GPM Pediatrics doctor offers safety tips on tick bites

Published on June 4, 2014 at 4:20 AM · No Comments

Dr. Michael Gabriel of GPM Pediatrics responds to an article published on Ozarksfirst.com on May 23rd that gives advice on tick bites and urges people to be cautious during the summer.

The article titled, "Health Officials Urge Caution During Tick Season," says that ticks locate humans off of their body heat. Reducing the risk of ticks locating you can be done by using insecticide and wearing proper attire. People walking on trails or through brush during the summer are most susceptible to tick bites so it is important to be aware at all times.

In addition, it is important to monitor tick bites after being bitten. Tick bites can lead to Lyme disease or become infected if not treated. Sometimes, people can contract serious illnesses in relation to the tick bite, but don't associate the symptoms with the bite. "Rashes, vomiting, and general cold-like symptoms are found in more severe cases, but diseases are rare with tick bites. However, medical experts say anxious parents are very common."

Dr. Michael Gabriel of GPM Pediatrics, a Staten Island pediatric center, says that it is better to be over-cautious than under-cautious. "Tick bites can be severe if they are not caught right away. It's important to check your kids for tick bites after any outdoor activity in the summer," Gabriel states. "Removing the tick is not the end of treatment. The bite must be monitored for a couple of weeks afterward. I would suggest you visit your local pediatrician to clear your child of any diseases."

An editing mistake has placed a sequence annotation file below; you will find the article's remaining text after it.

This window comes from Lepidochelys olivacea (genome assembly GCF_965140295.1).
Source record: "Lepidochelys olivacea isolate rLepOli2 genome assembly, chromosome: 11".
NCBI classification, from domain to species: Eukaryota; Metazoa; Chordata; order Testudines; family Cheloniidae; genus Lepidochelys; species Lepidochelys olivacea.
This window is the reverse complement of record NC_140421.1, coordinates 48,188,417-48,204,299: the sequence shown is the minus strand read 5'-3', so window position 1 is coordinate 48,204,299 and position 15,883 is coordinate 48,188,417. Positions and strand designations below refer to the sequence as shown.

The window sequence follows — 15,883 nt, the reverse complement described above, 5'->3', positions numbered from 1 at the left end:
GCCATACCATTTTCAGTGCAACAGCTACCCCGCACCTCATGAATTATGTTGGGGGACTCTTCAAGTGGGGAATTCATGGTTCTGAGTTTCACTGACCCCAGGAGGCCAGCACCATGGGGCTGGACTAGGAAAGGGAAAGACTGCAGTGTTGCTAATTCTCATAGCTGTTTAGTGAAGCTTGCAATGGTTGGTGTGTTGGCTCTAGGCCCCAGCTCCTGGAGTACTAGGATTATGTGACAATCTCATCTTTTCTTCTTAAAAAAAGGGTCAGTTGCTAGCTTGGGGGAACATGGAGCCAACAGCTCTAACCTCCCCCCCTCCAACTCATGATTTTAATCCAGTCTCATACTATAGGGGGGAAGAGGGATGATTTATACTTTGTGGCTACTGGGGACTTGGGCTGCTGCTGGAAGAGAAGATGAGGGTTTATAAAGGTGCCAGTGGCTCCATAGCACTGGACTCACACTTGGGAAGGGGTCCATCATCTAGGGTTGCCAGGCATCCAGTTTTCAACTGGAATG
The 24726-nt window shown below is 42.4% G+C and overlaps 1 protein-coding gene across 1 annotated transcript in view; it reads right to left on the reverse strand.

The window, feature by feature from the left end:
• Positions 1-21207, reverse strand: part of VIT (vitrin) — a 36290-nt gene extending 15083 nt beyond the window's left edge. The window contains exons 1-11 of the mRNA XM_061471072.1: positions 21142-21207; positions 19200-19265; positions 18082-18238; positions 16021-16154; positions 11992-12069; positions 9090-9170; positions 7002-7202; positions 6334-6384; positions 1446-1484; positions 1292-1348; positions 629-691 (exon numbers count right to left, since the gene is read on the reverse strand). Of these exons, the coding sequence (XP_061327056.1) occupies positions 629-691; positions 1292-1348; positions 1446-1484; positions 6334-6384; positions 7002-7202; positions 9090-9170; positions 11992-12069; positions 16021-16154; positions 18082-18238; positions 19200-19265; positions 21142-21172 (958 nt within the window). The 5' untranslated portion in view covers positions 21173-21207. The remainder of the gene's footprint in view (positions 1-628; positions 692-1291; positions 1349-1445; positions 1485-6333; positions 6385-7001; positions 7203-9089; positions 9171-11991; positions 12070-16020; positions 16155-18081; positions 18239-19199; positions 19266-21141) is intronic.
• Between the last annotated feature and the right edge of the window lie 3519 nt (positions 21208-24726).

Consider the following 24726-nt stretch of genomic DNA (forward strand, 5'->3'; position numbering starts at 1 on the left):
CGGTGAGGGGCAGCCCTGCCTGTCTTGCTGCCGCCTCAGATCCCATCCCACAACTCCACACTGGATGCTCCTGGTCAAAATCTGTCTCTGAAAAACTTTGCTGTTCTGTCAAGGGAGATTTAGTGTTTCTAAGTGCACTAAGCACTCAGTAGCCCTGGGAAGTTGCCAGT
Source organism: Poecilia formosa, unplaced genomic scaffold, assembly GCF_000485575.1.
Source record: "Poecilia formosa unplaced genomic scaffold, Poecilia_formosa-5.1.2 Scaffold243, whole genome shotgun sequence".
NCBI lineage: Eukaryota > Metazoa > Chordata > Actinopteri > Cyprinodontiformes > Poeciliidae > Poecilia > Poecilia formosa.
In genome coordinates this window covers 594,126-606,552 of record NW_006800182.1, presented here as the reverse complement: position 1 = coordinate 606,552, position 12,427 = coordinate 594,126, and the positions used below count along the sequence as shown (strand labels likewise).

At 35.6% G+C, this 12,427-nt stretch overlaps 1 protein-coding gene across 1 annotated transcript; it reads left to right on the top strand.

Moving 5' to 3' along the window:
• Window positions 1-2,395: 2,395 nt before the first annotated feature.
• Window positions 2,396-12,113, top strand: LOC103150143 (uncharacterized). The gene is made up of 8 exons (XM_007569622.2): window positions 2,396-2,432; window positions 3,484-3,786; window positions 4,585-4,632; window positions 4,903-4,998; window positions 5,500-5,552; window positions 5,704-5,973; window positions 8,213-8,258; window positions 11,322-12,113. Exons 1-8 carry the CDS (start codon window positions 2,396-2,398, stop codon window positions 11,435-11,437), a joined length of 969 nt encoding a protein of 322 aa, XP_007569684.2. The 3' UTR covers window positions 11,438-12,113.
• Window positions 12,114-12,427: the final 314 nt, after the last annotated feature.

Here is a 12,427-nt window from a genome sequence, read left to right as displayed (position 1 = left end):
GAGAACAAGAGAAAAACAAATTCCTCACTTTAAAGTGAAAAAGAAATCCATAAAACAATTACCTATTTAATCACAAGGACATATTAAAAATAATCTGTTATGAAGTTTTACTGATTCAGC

Dr. Gabriel suggests parents take preventative actions to ensure that their child does not get bit. "Many people do not know that you can use insecticides to repel ticks. They use it for mosquitos, but insecticide can throw off the heat sensors on ticks," Gabriel explains. "Wearing proper clothing can be an even better approach. However, you have to be cautious of heat exhaustion, especially in children. Parents should find the method that is most appropriate for them and their families. If you or your child is bit by a tick, contact your local pediatricians office and get it checked out."

 

Source:

GPM Pediatrics

Posted in: Disease/Infection News | Healthcare News

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